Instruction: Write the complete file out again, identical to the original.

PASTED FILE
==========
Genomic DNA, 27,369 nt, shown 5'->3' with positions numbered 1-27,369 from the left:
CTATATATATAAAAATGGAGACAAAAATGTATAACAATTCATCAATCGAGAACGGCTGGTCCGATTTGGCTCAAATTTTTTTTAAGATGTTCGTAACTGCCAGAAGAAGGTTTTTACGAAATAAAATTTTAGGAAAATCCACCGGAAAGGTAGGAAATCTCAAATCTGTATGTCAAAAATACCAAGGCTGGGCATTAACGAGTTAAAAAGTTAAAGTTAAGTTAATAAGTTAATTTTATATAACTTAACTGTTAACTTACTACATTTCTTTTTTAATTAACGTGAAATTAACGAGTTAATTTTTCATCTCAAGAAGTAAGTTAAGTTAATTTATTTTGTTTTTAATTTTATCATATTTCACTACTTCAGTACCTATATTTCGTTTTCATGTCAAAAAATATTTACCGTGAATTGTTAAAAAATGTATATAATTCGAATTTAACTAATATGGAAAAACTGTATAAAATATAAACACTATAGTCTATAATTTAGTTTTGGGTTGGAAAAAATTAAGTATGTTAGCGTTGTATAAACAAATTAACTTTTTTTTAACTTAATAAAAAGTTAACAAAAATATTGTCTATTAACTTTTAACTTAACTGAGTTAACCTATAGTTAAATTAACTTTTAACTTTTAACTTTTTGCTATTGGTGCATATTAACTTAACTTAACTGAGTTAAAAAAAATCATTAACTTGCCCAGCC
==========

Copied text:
Genomic DNA, 27,369 nt, shown 5'->3' with positions numbered 1-27,369 from the left:
CTATATATATAAAAATGGAGACAAAAATGTATAACAATTCATCAATCGAGAACGGCTGGTCCGATTTGGCTCAAATTTTTTTTAAGATGTTCGTAACTGCCAGAAGAAGGTTTTTACGAAATAAAATTTTAGGAAAATCCACCGGAAAGGTAGGAAATCTCAAATCTGTATGTCAAAAATACCAAGGCTGGGCATTAACGAGTTAAAAAGTTAAAGTTAAGTTAATAAGTTAATTTTATATAACTTAACTGTTAACTTACTACATTTCTTTTTTAATTAACGTGAAATTAACGAGTTAATTTTTCATCTCAAGAAGTAAGTTAAGTTAATTTATTTTGTTTTTAATTTTATCATATTTCACTACTTCAGTACCTATATTTCGTTTTCATGTCAAAAAATATTTACCGTGAATTGTTAAAAAATGTATATAATTCGAATTTAACTAATATGGAAAAACTGTATAAAATATAAACACTATAGTCTATAATTTAGTTTTGGGTTGGAAAAAATTAAGTATGTTAGCGTTGTATAAACAAATTAACTTTTTTTTAACTTAATAAAAAGTTAACAAAAATATTGTCTATTAACTTTTAACTTAACTGAGTTAACCTATAGTTAAATTAACTTTTAACTTTTAACTTTTTGCTATTGGTGCATATTAACTTAACTTAACTGAGTTAAAAAAAATCATTAACTTGCCCAGCC